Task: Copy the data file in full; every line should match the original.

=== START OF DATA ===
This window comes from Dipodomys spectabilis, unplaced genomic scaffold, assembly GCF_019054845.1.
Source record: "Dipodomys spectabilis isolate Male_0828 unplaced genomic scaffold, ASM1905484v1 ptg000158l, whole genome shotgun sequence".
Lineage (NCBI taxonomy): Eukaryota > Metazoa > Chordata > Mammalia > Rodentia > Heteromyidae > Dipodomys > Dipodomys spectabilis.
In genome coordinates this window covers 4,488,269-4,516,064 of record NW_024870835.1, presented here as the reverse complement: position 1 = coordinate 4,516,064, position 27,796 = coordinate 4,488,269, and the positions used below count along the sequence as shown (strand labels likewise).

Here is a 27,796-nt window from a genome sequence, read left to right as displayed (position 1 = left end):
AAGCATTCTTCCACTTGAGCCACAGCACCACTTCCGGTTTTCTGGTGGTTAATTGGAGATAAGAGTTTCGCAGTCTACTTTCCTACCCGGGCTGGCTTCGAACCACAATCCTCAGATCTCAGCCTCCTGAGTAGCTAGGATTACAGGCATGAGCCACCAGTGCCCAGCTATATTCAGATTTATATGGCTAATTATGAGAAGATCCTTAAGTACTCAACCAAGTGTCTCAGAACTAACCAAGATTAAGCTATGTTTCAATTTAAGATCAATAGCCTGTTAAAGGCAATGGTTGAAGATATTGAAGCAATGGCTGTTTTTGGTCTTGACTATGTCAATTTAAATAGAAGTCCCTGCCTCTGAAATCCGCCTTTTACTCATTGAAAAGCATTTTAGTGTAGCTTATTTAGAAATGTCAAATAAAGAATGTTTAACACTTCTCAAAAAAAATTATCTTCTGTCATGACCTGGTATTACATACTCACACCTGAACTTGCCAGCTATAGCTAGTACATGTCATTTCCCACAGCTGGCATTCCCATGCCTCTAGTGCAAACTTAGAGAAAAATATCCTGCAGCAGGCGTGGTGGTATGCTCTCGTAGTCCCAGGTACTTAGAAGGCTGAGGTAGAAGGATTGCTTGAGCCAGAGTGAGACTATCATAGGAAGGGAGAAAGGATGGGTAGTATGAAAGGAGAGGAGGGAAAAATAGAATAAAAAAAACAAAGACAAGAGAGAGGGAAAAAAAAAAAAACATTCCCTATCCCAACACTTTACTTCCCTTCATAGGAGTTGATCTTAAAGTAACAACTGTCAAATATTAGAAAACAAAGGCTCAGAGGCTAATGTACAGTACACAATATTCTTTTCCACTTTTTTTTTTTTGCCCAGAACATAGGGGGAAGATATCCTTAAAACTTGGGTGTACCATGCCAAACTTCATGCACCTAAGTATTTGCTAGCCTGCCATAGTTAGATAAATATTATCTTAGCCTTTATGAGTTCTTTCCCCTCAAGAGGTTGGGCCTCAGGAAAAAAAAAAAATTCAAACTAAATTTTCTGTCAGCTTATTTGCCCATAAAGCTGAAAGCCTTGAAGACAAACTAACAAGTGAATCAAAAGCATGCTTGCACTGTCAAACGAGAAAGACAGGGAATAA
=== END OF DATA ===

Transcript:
This window comes from Dipodomys spectabilis, unplaced genomic scaffold, assembly GCF_019054845.1.
Source record: "Dipodomys spectabilis isolate Male_0828 unplaced genomic scaffold, ASM1905484v1 ptg000158l, whole genome shotgun sequence".
Lineage (NCBI taxonomy): Eukaryota > Metazoa > Chordata > Mammalia > Rodentia > Heteromyidae > Dipodomys > Dipodomys spectabilis.
In genome coordinates this window covers 4,488,269-4,516,064 of record NW_024870835.1, presented here as the reverse complement: position 1 = coordinate 4,516,064, position 27,796 = coordinate 4,488,269, and the positions used below count along the sequence as shown (strand labels likewise).

Here is a 27,796-nt window from a genome sequence, read left to right as displayed (position 1 = left end):
AAGCATTCTTCCACTTGAGCCACAGCACCACTTCCGGTTTTCTGGTGGTTAATTGGAGATAAGAGTTTCGCAGTCTACTTTCCTACCCGGGCTGGCTTCGAACCACAATCCTCAGATCTCAGCCTCCTGAGTAGCTAGGATTACAGGCATGAGCCACCAGTGCCCAGCTATATTCAGATTTATATGGCTAATTATGAGAAGATCCTTAAGTACTCAACCAAGTGTCTCAGAACTAACCAAGATTAAGCTATGTTTCAATTTAAGATCAATAGCCTGTTAAAGGCAATGGTTGAAGATATTGAAGCAATGGCTGTTTTTGGTCTTGACTATGTCAATTTAAATAGAAGTCCCTGCCTCTGAAATCCGCCTTTTACTCATTGAAAAGCATTTTAGTGTAGCTTATTTAGAAATGTCAAATAAAGAATGTTTAACACTTCTCAAAAAAAATTATCTTCTGTCATGACCTGGTATTACATACTCACACCTGAACTTGCCAGCTATAGCTAGTACATGTCATTTCCCACAGCTGGCATTCCCATGCCTCTAGTGCAAACTTAGAGAAAAATATCCTGCAGCAGGCGTGGTGGTATGCTCTCGTAGTCCCAGGTACTTAGAAGGCTGAGGTAGAAGGATTGCTTGAGCCAGAGTGAGACTATCATAGGAAGGGAGAAAGGATGGGTAGTATGAAAGGAGAGGAGGGAAAAATAGAATAAAAAAAACAAAGACAAGAGAGAGGGAAAAAAAAAAAAACATTCCCTATCCCAACACTTTACTTCCCTTCATAGGAGTTGATCTTAAAGTAACAACTGTCAAATATTAGAAAACAAAGGCTCAGAGGCTAATGTACAGTACACAATATTCTTTTCCACTTTTTTTTTTTTGCCCAGAACATAGGGGGAAGATATCCTTAAAACTTGGGTGTACCATGCCAAACTTCATGCACCTAAGTATTTGCTAGCCTGCCATAGTTAGATAAATATTATCTTAGCCTTTATGAGTTCTTTCCCCTCAAGAGGTTGGGCCTCAGGAAAAAAAAAAAATTCAAACTAAATTTTCTGTCAGCTTATTTGCCCATAAAGCTGAAAGCCTTGAAGACAAACTAACAAGTGAATCAAAAGCATGCTTGCACTGTCAAACGAGAAAGACAGGGAATAA